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May 30, 2016

Question:What is Margin, Lot Size and Margin Call in Forex Trading?

Answer:

In the Forex market, the term margin is most often referring to the amount of money required to open a leveraged position, or a contract in the market.

It is calculated in 2 ways: Used Margin and Free Margin.

  1. Used margin is the amount of money used to hold open positions.
  2. Free margin is the amount of funds available to place additional positions.

Without margin and leverage, many investors would not be able to afford one standard lot; to open a 1 standard lot USD/CAD position, the trader would need $100,000 or more.

For example, leverage of 50:1 would allow a trader to place the same one lot ($100,000) USD/CAD trade with $2,000 in margin.

It’s worth mentioning that leverage can just as easily work for you as it can against you.

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The Relationship between “Lot Size” and “Margin”

Naturally, the amount of margin required for a trade is directly correlated with the lot size of the trade.

It may seem confusing that a one lot EUR/USD position requires a different margin amount than a one lot GBP/USD position; but it is actually quite simple.

For the sake of example, we assume leverage of 50:1 (2%).

As mentioned on the Contract Sizes page, the lot size is based off of notional value, or the base currency pair.

Let’s say that a trader opens a one-standard lot position on the EUR/USD.

The lot size is €100,000, and the margin requirement is 2%, or €2,000.

To get the margin requirement – since the account is in USD and not EUR – the trader would then need to convert the €2,000 into USD.

All you need to do is multiply the margin requirement, €2,000, by the current EUR/USD rate.

EUR/USD GBP/USD USD/JPY
Lot Size 100,000 100,000 100,000
Margin Requirement €2,000 £2,000 $2,000
Currency Value 1.2345* 1.5678*
USD Margin 2,000 × 1.2345 = $2,469 2,000 × 1.5678 = $3,135.60 $2,000
*Check your trading platform for the most current rates.

As the above table demonstrates, the margin requirement is 2% of the lot size, and is the base currency of the pair you’re trading.

Then, to calculate the USD equivalent, multiply the margin requirement by the current value of the currency pair.

This multiplication isn’t necessary for pairs like the USD/JPY that have the USD as the base pair, because the 2% margin requirement is already in USD.

Multiplying the margin requirement by the USD/JPY rate — as we did for the EUR/USD and GBP/USD examples — would convert the margin requirement into JPY.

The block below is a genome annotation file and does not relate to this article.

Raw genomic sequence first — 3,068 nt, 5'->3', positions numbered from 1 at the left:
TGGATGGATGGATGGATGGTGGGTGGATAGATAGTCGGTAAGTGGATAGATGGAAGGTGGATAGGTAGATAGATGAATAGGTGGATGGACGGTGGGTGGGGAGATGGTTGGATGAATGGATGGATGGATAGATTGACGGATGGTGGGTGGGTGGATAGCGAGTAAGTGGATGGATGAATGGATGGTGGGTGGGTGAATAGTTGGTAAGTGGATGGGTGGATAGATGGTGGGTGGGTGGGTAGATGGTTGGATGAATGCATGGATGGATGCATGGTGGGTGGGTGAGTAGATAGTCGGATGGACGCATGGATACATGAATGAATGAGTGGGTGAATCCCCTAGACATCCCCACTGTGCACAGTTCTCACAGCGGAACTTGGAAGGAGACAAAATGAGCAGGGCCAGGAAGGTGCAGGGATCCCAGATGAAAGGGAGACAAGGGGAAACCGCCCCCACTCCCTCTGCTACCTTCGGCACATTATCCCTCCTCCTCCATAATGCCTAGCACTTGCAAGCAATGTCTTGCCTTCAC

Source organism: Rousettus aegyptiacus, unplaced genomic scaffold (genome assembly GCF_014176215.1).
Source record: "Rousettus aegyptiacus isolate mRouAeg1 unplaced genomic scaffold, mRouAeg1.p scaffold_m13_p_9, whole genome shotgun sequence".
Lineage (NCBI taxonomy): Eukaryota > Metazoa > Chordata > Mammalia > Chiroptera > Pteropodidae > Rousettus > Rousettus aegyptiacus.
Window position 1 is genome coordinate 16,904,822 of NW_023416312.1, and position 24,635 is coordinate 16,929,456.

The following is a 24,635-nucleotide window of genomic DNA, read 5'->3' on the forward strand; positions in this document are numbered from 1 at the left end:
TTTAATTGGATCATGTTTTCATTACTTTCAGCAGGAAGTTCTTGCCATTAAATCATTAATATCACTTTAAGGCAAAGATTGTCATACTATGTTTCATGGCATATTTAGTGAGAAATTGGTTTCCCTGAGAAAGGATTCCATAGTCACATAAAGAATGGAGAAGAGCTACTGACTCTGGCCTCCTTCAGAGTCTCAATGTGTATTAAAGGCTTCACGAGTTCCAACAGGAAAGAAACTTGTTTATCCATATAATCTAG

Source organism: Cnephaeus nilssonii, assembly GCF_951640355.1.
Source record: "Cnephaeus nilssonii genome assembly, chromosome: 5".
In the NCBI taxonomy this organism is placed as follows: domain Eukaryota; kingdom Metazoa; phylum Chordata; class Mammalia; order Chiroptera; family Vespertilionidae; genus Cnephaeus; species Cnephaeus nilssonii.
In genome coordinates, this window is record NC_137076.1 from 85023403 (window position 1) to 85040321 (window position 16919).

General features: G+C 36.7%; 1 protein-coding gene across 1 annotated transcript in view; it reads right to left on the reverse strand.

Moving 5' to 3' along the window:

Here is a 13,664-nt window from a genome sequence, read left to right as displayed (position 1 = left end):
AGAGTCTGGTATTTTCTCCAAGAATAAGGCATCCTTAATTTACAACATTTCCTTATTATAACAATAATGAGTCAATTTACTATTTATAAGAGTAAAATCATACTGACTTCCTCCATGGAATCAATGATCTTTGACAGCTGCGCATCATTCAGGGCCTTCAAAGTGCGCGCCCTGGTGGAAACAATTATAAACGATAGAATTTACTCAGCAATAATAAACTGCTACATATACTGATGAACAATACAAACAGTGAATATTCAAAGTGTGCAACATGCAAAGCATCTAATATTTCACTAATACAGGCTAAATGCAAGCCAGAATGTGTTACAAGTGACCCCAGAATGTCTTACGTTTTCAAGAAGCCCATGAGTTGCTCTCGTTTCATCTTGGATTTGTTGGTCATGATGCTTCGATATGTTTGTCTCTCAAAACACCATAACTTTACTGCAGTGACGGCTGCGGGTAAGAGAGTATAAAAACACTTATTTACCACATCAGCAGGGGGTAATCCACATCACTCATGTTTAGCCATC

MT4 calculates the required margin at the time the trade is opened.

Even though the value of a currency pair fluctuates over time, the margin requirement for any single trade doesn’t fluctuate.

Understanding and Calculating a Margin Call

A margin call warning (and potential liquidation) is triggered if a customer’s account equity falls below the required margin.

In other words, to protect both the customer and the company, safeguards have been put in place to prevent a trader from going into the negative and owing the company additional funds.

During the margin call warning period, customers are encouraged to send additional funds or their position(s) will be closed at market price when a customer’s account equity reached the margin call liquidation level.

Traders will be subject to margin call liquidation at 100% margin level.

It is worth mentioning that, because the forex market often moves very quickly, traders who have a margin call warning usually do not have enough time to post additional funds before the liquidation occurs at the 100% margin level.

The margin level is calculated as:

Equity ÷ Margin × 100 = Margin %

For example, a trader with $2,000 in equity, using $750 in margin, could calculate margin level as such: 2,000 ÷ 750 × 100 ≈ 267%.

At 125% margin level (using the previous example, when equity is $1250 and margin is $1000) a trader is essentially using their entire available margin, and is unable to place new trades.

When this level drops to 125% a warning indication can be seen in the traders platform in the form of their balance bar turning red.

Should the trader not deposit additional funds or free up additional margin, when the account reaches 100% margin level trades will automatically be closed.

Contract Sizes, Margin & Leverage

Understanding contract sizes, otherwise known as lots, is a necessary foundation when understanding the need for high leverage in the Forex market.

Each standard lot traded in the Forex market is a 100,000 unit (of the base currency) contract.

In other words, when trading one lot in a standard account on the USD/CAD for example, a trader is essentially placing a $100,000 trade in the market.

This table helps illustrate the differences between standard lot sizes and a mini lot sizes.

Standard Account Mini Account
Lot Size 100,000* 10,000*
Maximum Trade Size 50 standard lots 50 mini lots
Minimum Trade Size 0.01 standard lots 0.01 mini lots
1 Lot Pip Value $10 per pip $1 per pip
*Based off of notional value. (Notional value means the values are based off of the base currency of the currency pair you are trading. For example, if you’re trading the EUR/USD, then 1 standard lot would be €100,000; and one GBP/USD standard lot would be £100,000.)

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